On the 11th of March Sir Robert Peel introduced his budget. The budget for 1842 was produced under depressing circumstances. There was a deficit of L2,750,000, or about $15,000,000, and taxation upon articles of consumption had been pushed to its utmost limit. Peel was a great financier, but the fiscal difficulties by which he was now surrounded were enough to appall the most ingenious of financial ministers.

Mr. Gladstone rendered the Premier invaluable service in the preparation both of his budget and of his tariff scheme. The merit of the budget was its taxation of wealth and the relief of the manufacturing industry. The second branch of the financial plan, the revised tariff—a customs duties scheme—was very important, and it was understood to be mainly the work of Mr. Gladstone. Out of nearly 1200 duty-paying articles, a total abolition, or a considerable reduction, was made in no fewer than 750. This was certainly a great step towards the freedom of manufacturers, Sir Robert Peel's boast that he had endeavored to relieve manufacturing industries was more than justified by this great and comprehensive measure. The very best means for relieving the manufacturing industries had been devised.

But while this great relief to industry was welcomed the Opposition did not relax their efforts for the abolition of the corn laws, which were continued into the session of 1843. Sir Robert Peel acknowledged, amidst loud cheers from the Opposition, that all were agreed in the general rule that we should purchase in the cheapest market and sell in the dearest; but he added, "If I propose a greater change in the corn laws than that which I submit to the consideration of the House I should only aggravate the distress of the country, and only increase the alarm which prevails among important interests." Mr. Hume hailed with joy the appearance of the Premier and his colleagues as converts to the principles of Free Trade; Mr. Gladstone replied, that, whoever were the authors of the principles on which the government measures rested, he must protest against the statement that the ministry came forward as converts to principles which they had formerly opposed.

During the progress of the debate of 1842, on the revised Tariff Bill, Mr. Gladstone's labors were very great. He was called upon to explain or defend the details of the scheme, and had something to say about every article of consumption included in, or excluded from, the list. He spoke one hundred and twenty-nine times, chiefly on themes connected with the new fiscal legislature. He demonstrated his capacity for grasping all the most complicated details of finance, and also the power of comprehending the scope and necessities of the commercial interests of the country. No measure with which his name has since been connected has done him more credit. He spoke incessantly, and amazed the House by his mastery of details, his intimate acquaintance with the commercial needs of the country, and his inexhaustible power of exposition. On March 14th Greville wrote, "Gladstone has already displayed a capacity which makes his admission into the Cabinet indispensable." A commercial minister had appeared on the scene, and the shade of Hoskisson had revived.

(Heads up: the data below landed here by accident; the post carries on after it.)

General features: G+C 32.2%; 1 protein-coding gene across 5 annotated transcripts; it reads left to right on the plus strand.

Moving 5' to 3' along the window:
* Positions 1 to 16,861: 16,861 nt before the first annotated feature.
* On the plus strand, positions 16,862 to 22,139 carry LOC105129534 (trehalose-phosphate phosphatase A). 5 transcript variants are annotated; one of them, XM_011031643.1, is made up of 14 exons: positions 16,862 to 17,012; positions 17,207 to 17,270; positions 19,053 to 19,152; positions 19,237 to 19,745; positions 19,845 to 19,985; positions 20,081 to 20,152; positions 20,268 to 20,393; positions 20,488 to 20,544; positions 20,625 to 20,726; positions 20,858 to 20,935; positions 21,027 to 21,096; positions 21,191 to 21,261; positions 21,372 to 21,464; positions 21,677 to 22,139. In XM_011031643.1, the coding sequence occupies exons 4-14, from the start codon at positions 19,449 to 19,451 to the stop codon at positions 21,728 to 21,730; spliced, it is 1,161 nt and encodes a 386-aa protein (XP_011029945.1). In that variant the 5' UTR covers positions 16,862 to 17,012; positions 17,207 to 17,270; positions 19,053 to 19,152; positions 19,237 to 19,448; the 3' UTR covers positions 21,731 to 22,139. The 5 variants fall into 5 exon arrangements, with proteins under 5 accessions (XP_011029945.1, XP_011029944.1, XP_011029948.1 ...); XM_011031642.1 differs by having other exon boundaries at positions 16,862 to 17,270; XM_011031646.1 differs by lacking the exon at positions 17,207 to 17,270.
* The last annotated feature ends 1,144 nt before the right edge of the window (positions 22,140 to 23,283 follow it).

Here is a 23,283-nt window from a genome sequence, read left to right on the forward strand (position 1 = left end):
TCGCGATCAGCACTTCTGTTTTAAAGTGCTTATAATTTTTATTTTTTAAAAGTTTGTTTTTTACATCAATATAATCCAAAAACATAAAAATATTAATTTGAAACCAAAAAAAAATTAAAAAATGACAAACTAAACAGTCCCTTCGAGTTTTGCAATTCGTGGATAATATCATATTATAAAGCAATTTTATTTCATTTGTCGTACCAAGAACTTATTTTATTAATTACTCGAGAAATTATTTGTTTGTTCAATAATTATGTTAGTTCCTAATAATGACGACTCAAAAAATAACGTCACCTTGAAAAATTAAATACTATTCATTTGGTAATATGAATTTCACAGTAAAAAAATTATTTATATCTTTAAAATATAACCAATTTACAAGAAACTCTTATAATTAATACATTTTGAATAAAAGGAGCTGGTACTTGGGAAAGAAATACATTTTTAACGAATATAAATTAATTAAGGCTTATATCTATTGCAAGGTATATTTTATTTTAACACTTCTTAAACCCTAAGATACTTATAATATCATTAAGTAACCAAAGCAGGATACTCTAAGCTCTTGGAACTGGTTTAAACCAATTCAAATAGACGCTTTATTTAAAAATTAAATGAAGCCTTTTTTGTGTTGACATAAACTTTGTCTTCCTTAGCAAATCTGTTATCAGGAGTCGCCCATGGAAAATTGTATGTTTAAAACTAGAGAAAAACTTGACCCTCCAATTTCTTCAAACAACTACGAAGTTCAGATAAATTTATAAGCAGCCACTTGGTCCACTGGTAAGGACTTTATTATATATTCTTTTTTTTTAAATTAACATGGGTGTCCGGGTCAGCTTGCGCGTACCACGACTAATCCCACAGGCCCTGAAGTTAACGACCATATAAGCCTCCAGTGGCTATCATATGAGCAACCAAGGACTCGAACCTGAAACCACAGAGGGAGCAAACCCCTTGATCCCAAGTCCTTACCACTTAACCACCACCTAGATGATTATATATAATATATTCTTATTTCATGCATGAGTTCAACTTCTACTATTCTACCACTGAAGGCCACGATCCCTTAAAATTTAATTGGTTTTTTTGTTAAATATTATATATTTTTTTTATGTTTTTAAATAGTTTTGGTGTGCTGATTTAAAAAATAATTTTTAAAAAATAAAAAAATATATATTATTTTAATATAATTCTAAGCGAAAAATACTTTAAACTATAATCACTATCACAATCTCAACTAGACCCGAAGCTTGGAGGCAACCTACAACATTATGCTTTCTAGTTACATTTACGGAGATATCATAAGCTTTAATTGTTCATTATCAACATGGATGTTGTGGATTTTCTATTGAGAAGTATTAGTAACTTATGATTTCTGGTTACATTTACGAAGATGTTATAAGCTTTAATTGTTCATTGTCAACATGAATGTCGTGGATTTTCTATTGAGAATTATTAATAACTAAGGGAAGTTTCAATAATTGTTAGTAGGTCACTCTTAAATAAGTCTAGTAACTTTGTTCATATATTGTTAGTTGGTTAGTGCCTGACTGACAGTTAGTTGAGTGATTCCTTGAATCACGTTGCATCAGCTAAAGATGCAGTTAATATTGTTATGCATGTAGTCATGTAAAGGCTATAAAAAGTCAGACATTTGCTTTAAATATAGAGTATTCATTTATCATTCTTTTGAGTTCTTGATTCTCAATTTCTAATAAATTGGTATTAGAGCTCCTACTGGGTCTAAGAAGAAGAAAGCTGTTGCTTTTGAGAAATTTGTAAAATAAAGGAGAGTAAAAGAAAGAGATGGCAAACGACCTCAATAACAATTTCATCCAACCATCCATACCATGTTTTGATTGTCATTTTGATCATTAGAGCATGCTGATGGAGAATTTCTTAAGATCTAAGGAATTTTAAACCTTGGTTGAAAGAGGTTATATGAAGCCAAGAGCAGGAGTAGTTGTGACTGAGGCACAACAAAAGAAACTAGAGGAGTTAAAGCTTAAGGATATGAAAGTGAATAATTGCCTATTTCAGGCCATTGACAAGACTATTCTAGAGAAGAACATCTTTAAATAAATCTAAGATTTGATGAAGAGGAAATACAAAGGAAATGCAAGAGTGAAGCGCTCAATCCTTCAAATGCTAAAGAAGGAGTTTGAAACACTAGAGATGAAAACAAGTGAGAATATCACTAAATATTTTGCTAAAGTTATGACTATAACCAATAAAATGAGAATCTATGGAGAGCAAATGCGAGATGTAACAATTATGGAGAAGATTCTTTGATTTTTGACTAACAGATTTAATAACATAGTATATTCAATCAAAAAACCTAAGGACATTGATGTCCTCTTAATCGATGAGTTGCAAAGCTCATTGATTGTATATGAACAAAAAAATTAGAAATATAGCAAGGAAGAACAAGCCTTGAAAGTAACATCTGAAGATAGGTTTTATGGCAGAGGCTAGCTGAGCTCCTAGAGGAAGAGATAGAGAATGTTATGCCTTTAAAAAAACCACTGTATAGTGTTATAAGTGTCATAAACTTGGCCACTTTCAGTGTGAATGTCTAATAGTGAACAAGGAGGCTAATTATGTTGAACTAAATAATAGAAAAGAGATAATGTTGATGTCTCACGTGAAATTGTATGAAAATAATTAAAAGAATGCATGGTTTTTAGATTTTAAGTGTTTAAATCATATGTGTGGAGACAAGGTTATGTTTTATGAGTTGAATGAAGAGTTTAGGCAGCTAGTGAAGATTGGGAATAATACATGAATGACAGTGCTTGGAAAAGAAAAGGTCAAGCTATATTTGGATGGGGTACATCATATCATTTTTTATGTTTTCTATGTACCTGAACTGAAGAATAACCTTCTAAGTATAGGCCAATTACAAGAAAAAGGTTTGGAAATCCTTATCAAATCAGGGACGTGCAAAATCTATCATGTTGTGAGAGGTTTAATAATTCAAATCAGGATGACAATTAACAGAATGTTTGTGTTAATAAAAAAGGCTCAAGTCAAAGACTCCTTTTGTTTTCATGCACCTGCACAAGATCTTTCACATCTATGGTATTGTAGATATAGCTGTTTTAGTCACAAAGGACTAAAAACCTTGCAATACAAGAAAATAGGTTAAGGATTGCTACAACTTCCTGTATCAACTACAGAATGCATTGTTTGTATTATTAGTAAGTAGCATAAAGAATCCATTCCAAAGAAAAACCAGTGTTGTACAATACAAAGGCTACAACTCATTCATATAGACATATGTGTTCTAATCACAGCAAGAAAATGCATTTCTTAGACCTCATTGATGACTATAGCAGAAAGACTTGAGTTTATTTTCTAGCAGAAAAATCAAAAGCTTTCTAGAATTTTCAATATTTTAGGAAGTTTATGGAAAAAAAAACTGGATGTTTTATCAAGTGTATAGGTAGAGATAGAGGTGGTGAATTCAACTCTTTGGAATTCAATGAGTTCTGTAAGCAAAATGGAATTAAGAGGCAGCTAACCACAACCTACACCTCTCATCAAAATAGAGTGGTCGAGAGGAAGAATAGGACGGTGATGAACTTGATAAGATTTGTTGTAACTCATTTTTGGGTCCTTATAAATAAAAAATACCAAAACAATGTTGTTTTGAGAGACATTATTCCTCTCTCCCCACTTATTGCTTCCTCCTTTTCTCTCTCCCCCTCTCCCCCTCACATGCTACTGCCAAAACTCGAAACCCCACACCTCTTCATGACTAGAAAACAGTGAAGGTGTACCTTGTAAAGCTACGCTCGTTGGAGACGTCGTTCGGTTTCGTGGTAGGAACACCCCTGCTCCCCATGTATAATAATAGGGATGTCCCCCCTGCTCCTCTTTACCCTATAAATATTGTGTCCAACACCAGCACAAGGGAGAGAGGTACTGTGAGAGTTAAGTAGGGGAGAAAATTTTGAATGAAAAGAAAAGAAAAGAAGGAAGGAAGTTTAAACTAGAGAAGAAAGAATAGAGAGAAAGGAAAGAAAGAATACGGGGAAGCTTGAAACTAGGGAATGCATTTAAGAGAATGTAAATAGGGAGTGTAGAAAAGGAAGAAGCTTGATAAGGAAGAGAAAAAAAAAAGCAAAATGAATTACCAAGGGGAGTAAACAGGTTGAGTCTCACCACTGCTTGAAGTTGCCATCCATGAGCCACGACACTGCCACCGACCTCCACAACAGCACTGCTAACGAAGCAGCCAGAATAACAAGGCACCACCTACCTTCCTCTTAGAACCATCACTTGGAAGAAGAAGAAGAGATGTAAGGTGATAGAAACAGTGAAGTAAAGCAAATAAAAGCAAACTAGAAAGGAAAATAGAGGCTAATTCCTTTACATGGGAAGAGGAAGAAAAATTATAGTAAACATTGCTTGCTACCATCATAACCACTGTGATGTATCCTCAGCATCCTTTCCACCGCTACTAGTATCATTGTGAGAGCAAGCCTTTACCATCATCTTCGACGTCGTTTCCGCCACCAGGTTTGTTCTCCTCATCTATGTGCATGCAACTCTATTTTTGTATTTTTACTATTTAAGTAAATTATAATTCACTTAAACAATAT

Though engrossed in schemes of practical legislation, and in all the excitements and interests of office, he could, as he has ever done during his long career, turn aside for the discourse on social and educational questions with much earnestness and eloquence, as if they, and only they, possessed his mind. In January, 1843, he spoke at the opening of the Collegiate Institute of Liverpool, and delivered a powerful plea for the better education of the middle classes, which was one of the most forcible speeches he ever delivered. He said:

"We believe that if you could erect a system which should present to mankind all branches of knowledge save the one that is essential, you would only be building up a Tower of Babel, which, when you had completed it, would be the more signal in its fall, and which would bury those who had raised it in its ruins. We believe that if you can take a human being in his youth, and if you can make him an accomplished man in natural philosophy, in mathematics, or in the knowledge necessary for the profession of a merchant, a lawyer, or a physician; that if in any or all of these endowments you could form his mind—yes, if you could endow him with the science and power of a Newton, and so send him forth—and if you had concealed from him, or, rather, had not given him a knowledge and love of the Christian faith—he would go forth into the world, able indeed with reference to those purposes of science, successful with the accumulation of wealth for the multiplication of more, but 'poor, and miserable, and blind, and naked' with reference to everything that constitutes the true and sovereign purposes of our existence—nay, worse, worse—with respect to the sovereign purpose— than if he had still remained in the ignorance which we all commiserate, and which it is the object of this institution to assist in removing."

It was admitted on all hands that great fiscal reforms had been conceived and executed; and speaking of the session of 1842, a writer, not favorable to the Tories, wrote: "The nation saw and felt that its business was understood and accomplished, and the House of Commons was no longer like a sleeper under a nightmare. The long session was a busy one. The Queen wore a cheerful air when she thanked Parliament for their effectual labors. The Opposition was such as could no longer impede the operations of the next session. The condition of the country was fearful enough, but something was done for its future improvement, and the way was now shown to be open for further beneficent legislation."